Public Transit: Smarter, but not faster


In Canada, using public transportation helps you save money, reduce pollution, and lessen congestion.  But while it may be the most sensible way to travel, it’s certainly not the fastest.

According to the latest data from Statistics Canada, commuters who traveled using public transit took longer to get to work on average compared to those who drove in a car.

The data, which is based on commuting information from the 2011 National Household Survey, revealed that people who used a private vehicle spent an average of 23.7 minutes travelling to work compared to 40.4 minutes for bus riders, 44.6 minutes for subway users, and 52.5 minutes for streetcar passengers.

So given the fact that those who commute by car have significantly shorter commutes than those who commute by public transit, why would one opt for a mode of travel with longer travel times?

The challenge in Canada, especially in large cities such as Toronto, is to make public transportation more efficient, reliable, and accessible. This will eliminate the need for building new roads and parking lots, both of which take up vast amounts of space and public resources.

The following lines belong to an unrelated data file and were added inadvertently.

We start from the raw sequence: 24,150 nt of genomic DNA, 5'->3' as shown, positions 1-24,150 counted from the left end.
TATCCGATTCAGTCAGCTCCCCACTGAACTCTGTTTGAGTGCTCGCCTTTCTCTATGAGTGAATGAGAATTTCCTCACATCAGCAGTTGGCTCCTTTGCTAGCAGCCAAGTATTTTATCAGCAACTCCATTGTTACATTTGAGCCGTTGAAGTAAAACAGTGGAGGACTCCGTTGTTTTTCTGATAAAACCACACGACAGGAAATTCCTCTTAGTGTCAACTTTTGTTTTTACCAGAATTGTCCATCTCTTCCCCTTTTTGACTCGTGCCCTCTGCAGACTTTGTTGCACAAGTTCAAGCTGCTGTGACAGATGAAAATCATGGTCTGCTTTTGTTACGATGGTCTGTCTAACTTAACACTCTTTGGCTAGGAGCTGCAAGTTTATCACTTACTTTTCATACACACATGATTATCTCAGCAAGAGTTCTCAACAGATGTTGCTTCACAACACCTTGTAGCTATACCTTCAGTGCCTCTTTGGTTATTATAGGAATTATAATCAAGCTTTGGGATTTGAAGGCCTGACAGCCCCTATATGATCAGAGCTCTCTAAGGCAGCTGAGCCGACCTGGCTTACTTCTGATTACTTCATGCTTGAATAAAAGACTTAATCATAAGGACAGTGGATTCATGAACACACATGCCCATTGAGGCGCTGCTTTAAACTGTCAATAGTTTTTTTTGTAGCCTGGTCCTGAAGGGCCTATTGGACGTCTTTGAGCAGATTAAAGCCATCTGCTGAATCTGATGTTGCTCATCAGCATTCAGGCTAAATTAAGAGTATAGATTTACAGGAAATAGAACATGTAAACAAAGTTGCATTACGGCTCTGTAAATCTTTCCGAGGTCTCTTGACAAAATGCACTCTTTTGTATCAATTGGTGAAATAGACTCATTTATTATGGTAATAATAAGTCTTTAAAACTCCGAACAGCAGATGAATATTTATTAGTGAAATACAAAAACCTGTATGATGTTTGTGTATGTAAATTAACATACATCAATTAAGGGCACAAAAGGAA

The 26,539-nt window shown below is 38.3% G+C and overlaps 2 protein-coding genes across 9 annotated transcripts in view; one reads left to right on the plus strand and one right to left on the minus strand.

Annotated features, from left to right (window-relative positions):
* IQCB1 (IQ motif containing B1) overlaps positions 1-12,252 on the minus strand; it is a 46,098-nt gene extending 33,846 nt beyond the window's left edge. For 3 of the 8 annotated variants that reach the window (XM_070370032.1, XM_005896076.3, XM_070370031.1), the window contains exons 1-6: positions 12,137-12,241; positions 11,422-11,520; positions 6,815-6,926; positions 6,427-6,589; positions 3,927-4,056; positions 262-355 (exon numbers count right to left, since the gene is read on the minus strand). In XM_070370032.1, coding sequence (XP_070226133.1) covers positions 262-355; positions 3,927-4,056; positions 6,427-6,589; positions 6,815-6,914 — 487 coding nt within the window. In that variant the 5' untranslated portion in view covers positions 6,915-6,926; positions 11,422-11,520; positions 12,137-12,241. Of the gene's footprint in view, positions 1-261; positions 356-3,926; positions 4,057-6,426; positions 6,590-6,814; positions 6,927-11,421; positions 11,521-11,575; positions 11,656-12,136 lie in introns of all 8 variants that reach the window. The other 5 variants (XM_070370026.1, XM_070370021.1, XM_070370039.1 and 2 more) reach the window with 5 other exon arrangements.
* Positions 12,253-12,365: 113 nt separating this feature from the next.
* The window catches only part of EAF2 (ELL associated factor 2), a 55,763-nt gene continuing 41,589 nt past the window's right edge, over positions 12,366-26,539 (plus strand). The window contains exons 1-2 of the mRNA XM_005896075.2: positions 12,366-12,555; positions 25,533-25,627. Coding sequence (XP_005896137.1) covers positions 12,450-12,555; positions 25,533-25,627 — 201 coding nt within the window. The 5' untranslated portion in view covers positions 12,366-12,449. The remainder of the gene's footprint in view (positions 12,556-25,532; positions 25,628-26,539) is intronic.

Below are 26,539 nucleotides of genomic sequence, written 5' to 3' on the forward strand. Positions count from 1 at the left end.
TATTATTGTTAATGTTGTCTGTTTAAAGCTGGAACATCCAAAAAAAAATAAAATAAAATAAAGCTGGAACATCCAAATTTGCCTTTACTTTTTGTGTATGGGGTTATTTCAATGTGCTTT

In its current state, public transit is an invaluable tool for economic prosperity in large Canadian cities – delivering millions of workers to their place of employment in downtown cores.

But significant investments and improvements in the public transportation system could help reduce travel times and make it a more attractive way of getting around, even for people like you and I.

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